Afghanistan–Russia relations

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Afghanistan–Russia relations
Map indicating locations of Afghanistan and Russia

Afghanistan

Russia

Afghanistan–Russia relations (Russian: Российско-афганские отношения) is the relationships between the two countries, Afghanistan and Russia. Relations were contentious when Soviet Russia invaded Afghanistan in 1979, precipitating a negative reaction in much of the Muslim world and creating a chain of events which would bring Afghanistan in the futureless and disastrous situation Afghanistan finds itself ever since. However, Russo-Afghan relations have somewhat improved in the years following the conflict, and Russia now has an embassy in Kabul and a consulate-general in Mazar-e-Sharif, and Afghanistan has an embassy in Moscow.

Historical relations[edit]

In the nineteenth century, Afghanistan served as a strategic buffer state between Czarist Russian and the British Empire in the subcontinent during the so-called Great Game. Afghanistan's relations with Moscow became more cordial after the Bolshevik Revolution in 1917. The Soviet Union was the first country to establish diplomatic relations with Afghanistan in 1919[1] after the Third Anglo-Afghan war and signed an Afghan-Soviet nonaggression pact in 1921, which also provided for Afghan transit rights through the Soviet Union. Early Soviet assistance included financial aid, aircraft and attendant technical personnel, and telegraph operators.

A group of Afghan and Soviet people in Moscow, c. 1991.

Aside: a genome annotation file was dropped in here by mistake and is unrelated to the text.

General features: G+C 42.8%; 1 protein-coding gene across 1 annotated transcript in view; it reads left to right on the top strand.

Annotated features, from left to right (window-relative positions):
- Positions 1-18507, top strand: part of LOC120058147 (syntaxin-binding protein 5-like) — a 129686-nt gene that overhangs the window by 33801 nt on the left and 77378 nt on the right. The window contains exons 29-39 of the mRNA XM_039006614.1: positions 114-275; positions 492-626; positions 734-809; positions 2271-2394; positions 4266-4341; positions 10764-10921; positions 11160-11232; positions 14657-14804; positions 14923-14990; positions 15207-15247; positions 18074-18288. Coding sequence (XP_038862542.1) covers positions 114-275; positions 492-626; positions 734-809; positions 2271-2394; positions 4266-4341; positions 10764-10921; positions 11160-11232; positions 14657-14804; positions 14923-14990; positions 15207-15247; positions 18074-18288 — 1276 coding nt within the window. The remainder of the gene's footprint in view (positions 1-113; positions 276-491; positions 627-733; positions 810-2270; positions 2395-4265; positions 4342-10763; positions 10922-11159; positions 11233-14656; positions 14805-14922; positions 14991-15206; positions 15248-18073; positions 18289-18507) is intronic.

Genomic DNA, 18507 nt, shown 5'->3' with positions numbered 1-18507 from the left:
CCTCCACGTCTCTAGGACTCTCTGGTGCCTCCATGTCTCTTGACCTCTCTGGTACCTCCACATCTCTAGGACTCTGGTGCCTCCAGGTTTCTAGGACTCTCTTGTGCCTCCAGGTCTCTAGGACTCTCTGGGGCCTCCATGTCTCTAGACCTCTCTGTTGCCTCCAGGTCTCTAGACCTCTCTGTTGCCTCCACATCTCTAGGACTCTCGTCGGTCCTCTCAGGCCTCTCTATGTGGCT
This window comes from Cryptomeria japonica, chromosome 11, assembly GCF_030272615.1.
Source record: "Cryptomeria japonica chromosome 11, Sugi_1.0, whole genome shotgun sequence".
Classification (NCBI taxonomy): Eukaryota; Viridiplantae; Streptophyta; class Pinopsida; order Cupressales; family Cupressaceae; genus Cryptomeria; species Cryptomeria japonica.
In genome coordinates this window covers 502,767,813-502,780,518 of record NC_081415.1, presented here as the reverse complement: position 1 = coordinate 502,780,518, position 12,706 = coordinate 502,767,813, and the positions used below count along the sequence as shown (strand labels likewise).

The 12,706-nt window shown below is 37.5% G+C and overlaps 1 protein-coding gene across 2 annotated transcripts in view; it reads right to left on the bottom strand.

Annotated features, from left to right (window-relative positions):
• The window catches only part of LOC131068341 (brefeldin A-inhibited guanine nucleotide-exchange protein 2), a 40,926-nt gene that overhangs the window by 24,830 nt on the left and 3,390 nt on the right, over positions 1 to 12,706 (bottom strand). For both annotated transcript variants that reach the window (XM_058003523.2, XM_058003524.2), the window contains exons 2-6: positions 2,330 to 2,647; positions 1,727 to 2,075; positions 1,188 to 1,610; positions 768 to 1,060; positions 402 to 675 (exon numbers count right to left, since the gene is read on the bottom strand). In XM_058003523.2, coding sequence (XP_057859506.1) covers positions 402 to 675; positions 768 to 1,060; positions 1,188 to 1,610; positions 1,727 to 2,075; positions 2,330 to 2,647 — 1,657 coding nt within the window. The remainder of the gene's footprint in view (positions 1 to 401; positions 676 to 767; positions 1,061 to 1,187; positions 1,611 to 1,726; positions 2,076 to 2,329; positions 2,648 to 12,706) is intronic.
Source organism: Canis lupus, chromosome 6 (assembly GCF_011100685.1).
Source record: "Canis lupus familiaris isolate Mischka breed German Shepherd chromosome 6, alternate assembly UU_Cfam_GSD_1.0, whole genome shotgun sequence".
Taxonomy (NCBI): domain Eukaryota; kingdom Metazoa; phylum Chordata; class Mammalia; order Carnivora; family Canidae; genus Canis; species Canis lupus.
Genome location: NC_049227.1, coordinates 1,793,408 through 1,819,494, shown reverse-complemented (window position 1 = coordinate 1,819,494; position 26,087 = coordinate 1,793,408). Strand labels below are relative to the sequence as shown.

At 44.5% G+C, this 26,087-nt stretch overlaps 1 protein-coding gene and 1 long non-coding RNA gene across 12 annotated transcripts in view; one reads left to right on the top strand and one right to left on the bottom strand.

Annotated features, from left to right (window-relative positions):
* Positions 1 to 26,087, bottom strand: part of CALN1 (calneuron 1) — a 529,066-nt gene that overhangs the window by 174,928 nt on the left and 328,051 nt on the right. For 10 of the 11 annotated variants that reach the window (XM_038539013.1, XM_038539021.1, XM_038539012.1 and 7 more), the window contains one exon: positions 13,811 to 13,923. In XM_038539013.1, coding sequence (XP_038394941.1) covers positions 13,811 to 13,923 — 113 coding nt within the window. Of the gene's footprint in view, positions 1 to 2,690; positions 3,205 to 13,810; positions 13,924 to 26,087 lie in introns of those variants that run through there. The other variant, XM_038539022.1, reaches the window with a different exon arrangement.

The Soviets began a major economic assistance program in Afghanistan in the 1950s. Between 1954 and 1978, Afghanistan received more than $1 billion in Soviet aid, including substantial military assistance. In 1973, the two countries announced a $200-million assistance agreement on gas and oil development, trade, transport, irrigation, and factory construction. Following the 1979 invasion, the Soviets augmented their large aid commitments to shore up the Afghan economy and rebuild the Afghan military. They provided the Karmal regime an unprecedented $800 million. The Soviet Union supported the Najibullah regime even after the withdrawal of Soviet troops in February 1989. Today, unresolved questions concerning Soviet MIA/POWs in Afghanistan remain an issue between Russia and Afghanistan.

The Tajik rebels based in Afghanistan in July 1993 attacked a Russian border outpost in Tajikistan, killing 25 Russians and prompting Russian retaliatory strikes, which caused extensive damage in northern Afghanistan. Reports of Afghan support for the Tajik rebels led to cool relations between the two countries.

Russia became increasingly disenchanted with the Taliban over their support for Chechen rebels and for providing a sanctuary for terrorist groups active in Central Asia and in Russia itself. Russia provided military assistance to the Northern Alliance, who eventually proved a major force in the efforts to overthrow the Taliban regime following US intervention in 2001.

In October 2005, Russian defense officials stated they will be giving helicopters and other military equipment to Afghanistan's army worth $30 million USD.[citation needed]

In October 2010, the Afghan President Hamid Karzai reprimanded Russia after its forces entered the country without permission. He also stated that Russia has "violate Afghan sovereignty" in a joint mission with United States agents.[2]

References[edit]